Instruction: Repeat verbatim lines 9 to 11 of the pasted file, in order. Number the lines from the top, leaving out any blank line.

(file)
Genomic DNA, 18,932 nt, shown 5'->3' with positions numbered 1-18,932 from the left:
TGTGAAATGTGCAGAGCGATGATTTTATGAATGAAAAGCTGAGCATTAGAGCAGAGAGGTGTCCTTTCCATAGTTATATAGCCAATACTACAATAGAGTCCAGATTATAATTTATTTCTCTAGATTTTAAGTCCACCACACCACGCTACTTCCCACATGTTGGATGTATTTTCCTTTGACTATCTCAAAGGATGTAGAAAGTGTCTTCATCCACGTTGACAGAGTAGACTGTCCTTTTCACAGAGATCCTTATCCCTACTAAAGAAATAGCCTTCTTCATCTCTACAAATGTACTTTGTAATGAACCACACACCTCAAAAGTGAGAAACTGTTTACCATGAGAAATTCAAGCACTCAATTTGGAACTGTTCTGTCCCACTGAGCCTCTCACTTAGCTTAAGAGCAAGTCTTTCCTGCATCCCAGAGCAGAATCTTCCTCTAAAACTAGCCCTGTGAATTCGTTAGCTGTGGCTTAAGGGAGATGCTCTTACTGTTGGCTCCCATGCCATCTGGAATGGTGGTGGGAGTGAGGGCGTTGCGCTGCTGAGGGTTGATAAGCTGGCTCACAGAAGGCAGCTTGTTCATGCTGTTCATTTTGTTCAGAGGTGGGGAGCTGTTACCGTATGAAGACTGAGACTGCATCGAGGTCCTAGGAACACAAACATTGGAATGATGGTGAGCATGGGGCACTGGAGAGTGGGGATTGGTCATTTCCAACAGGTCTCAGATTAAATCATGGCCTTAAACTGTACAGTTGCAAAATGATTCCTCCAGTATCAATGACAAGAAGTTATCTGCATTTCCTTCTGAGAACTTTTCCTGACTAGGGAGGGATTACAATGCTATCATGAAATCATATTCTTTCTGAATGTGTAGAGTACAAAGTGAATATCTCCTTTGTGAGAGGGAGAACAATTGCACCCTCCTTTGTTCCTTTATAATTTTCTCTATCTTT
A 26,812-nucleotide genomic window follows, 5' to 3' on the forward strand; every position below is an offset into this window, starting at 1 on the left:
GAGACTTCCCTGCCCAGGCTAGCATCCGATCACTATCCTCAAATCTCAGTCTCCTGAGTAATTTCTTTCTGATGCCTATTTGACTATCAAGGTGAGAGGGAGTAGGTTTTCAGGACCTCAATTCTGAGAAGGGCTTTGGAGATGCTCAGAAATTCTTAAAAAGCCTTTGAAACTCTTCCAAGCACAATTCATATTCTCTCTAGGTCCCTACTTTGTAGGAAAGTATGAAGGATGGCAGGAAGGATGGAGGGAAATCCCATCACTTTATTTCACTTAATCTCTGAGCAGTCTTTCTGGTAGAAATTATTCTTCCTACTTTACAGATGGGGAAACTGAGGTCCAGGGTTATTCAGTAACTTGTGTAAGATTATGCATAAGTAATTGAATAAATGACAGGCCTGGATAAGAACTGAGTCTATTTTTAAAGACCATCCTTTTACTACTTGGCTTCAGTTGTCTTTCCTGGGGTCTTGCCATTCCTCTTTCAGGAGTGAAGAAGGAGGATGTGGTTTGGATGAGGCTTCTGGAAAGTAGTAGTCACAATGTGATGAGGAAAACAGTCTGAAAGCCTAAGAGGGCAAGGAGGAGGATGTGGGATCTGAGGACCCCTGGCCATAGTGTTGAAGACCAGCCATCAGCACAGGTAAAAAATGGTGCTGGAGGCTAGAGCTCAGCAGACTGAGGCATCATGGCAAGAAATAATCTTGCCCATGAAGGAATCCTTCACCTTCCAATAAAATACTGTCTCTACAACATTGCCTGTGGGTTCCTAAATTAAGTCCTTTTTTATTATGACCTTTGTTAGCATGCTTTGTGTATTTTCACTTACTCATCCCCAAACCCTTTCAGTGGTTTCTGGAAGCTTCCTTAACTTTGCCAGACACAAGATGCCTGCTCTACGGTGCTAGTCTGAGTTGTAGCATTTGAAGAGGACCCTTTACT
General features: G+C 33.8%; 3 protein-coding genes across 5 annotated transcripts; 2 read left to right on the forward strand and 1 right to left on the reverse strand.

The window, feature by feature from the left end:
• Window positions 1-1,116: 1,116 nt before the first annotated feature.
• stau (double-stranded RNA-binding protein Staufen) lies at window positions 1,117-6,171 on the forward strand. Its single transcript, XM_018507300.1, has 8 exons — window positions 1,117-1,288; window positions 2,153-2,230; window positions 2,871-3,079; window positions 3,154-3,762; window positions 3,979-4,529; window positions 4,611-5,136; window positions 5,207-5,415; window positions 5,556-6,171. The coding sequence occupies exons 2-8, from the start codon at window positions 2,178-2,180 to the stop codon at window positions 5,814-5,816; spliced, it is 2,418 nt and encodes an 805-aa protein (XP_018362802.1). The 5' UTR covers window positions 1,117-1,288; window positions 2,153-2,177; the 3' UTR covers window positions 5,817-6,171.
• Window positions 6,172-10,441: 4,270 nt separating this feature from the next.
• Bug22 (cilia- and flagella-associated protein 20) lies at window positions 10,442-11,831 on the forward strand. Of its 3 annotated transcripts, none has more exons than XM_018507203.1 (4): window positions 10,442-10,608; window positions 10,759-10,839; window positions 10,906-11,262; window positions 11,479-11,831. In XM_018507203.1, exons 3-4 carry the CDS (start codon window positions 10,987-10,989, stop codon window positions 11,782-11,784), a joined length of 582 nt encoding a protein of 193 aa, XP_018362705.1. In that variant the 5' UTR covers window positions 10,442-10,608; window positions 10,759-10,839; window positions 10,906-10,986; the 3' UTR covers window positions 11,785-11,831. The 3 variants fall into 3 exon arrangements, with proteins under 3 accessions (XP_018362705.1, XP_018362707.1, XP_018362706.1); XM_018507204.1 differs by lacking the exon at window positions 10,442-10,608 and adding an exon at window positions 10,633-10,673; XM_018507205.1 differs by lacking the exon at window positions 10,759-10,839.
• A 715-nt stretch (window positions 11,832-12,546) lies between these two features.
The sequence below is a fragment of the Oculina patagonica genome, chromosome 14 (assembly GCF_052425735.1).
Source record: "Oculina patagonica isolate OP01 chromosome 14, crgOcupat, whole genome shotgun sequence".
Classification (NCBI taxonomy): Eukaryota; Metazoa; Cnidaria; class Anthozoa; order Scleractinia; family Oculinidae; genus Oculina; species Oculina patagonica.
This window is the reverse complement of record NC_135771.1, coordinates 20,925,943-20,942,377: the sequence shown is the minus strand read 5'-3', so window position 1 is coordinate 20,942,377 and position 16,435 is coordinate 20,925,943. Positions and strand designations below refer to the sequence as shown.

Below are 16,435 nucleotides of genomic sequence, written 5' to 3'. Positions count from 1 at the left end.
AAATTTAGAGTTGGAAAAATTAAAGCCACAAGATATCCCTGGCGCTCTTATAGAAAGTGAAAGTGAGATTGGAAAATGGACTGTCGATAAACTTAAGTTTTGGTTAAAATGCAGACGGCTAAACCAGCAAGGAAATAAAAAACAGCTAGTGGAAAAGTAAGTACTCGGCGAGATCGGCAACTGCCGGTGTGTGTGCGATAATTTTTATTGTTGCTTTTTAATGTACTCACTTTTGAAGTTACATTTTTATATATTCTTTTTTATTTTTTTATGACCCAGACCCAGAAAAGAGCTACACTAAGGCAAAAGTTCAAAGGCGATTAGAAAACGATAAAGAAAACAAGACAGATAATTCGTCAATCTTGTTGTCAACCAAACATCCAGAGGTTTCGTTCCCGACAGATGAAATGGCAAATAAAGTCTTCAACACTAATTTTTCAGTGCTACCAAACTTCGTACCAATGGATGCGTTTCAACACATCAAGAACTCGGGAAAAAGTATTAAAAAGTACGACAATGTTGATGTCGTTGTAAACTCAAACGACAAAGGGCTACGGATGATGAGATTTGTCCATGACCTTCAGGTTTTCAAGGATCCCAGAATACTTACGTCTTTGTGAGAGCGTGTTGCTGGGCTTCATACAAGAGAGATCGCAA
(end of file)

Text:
• Window positions 6,172-10,441: 4,270 nt separating this feature from the next.
• Bug22 (cilia- and flagella-associated protein 20) lies at window positions 10,442-11,831 on the forward strand. Of its 3 annotated transcripts, none has more exons than XM_018507203.1 (4): window positions 10,442-10,608; window positions 10,759-10,839; window positions 10,906-11,262; window positions 11,479-11,831. In XM_018507203.1, exons 3-4 carry the CDS (start codon window positions 10,987-10,989, stop codon window positions 11,782-11,784), a joined length of 582 nt encoding a protein of 193 aa, XP_018362705.1. In that variant the 5' UTR covers window positions 10,442-10,608; window positions 10,759-10,839; window positions 10,906-10,986; the 3' UTR covers window positions 11,785-11,831. The 3 variants fall into 3 exon arrangements, with proteins under 3 accessions (XP_018362705.1, XP_018362707.1, XP_018362706.1); XM_018507204.1 differs by lacking the exon at window positions 10,442-10,608 and adding an exon at window positions 10,633-10,673; XM_018507205.1 differs by lacking the exon at window positions 10,759-10,839.
• A 715-nt stretch (window positions 11,832-12,546) lies between these two features.